The suburbs were the urban living format that defined Australian cities in the 20th century. Inevitably they’ve had their champions and detractors. Suburbia now has a new format in the medium-to-high-density residential spaces that are being rapidly built in previously industrialised areas.
This new urban ecology will bring with it new rhetorical possibilities for reverence, disgust, indifference and interest. The Green Square urban renewal area, which encompasses Zetland and Waterloo along with parts of Alexandria and Rosebery, is a paradigm in this sense. It is tipped to become the most densely populated area in Sydney by 2030.
The once-dominant industrial infrastructure of Green Square now has a less odorous, brighter and more glossy feel, which caters to a new demographic. The cultural history typical of the dominant mix of Anglo and European migrants in the Sydney suburbs of the 20th century is no longer the norm.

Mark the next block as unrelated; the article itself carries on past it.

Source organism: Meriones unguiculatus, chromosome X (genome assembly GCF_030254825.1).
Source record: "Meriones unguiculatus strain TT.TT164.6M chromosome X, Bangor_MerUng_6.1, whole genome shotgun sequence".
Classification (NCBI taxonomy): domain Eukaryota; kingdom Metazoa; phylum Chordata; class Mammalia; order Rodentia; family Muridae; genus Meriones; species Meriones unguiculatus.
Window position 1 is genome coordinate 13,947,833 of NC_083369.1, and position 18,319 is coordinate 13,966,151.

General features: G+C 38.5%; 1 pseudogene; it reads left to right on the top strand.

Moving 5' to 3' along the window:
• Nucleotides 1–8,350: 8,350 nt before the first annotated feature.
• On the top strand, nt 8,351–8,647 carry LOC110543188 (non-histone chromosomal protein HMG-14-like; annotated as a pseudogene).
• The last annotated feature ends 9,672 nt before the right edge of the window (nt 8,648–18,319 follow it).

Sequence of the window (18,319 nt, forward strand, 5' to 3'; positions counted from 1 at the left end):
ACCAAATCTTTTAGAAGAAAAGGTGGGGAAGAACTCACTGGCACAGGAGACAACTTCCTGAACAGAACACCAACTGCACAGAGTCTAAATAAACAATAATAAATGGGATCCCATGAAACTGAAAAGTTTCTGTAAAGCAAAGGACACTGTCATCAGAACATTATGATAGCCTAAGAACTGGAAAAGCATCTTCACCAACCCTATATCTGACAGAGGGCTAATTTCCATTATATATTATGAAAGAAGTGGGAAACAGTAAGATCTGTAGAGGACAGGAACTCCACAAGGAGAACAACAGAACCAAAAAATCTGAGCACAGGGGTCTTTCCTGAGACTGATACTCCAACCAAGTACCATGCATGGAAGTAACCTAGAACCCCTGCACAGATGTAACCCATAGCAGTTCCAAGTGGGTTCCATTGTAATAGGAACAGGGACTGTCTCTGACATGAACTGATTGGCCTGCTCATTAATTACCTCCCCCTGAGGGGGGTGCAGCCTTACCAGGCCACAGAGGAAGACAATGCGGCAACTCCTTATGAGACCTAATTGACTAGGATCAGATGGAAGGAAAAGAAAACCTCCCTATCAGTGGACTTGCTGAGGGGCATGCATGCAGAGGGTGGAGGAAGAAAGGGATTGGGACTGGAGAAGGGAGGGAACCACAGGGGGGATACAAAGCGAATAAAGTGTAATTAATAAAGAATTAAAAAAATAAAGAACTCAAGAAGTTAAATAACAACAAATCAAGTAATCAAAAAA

While English is still the most common language spoken at home, 45.7% of residents in Green Square and City South Village speak a language other than English at home. Chinese and “other Asian” languages make up 25.9% of this 45.7%.
The Federation cottage and its human equivalents are more likely to appear exotic in these contexts than the generically flashy apartment blocks with their red-brick simulacrum, coloured feature walls and laser-cut cladding.
Residents are unlikely to have a long history in the area. As a result, they lack the nearby family and neighbourly connections to care for children and animals.
The rapid increase in new housing has made heritage a matter of concern for the City of Sydney. It has released a comprehensive study of the area’s industrial heritage and proposed 62 new listings. The listings will have a lasting consequence not only for the history of the area but for its character as it continues to develop.
The majority are buildings that date back prior to 1970, with Harry Seidler’s Q Store on Bourke Road the most recent. Red brick buildings in Art Deco and Functionalist styles fare particularly well. These will now, in all likelihood, outlast many of the post-1970s warehouses and showrooms currently in use. To read more click here.
The 9th International Urban Design Conference will be held in Melbourne in November. To express your interest in the 2016 Conference CLICK HERE.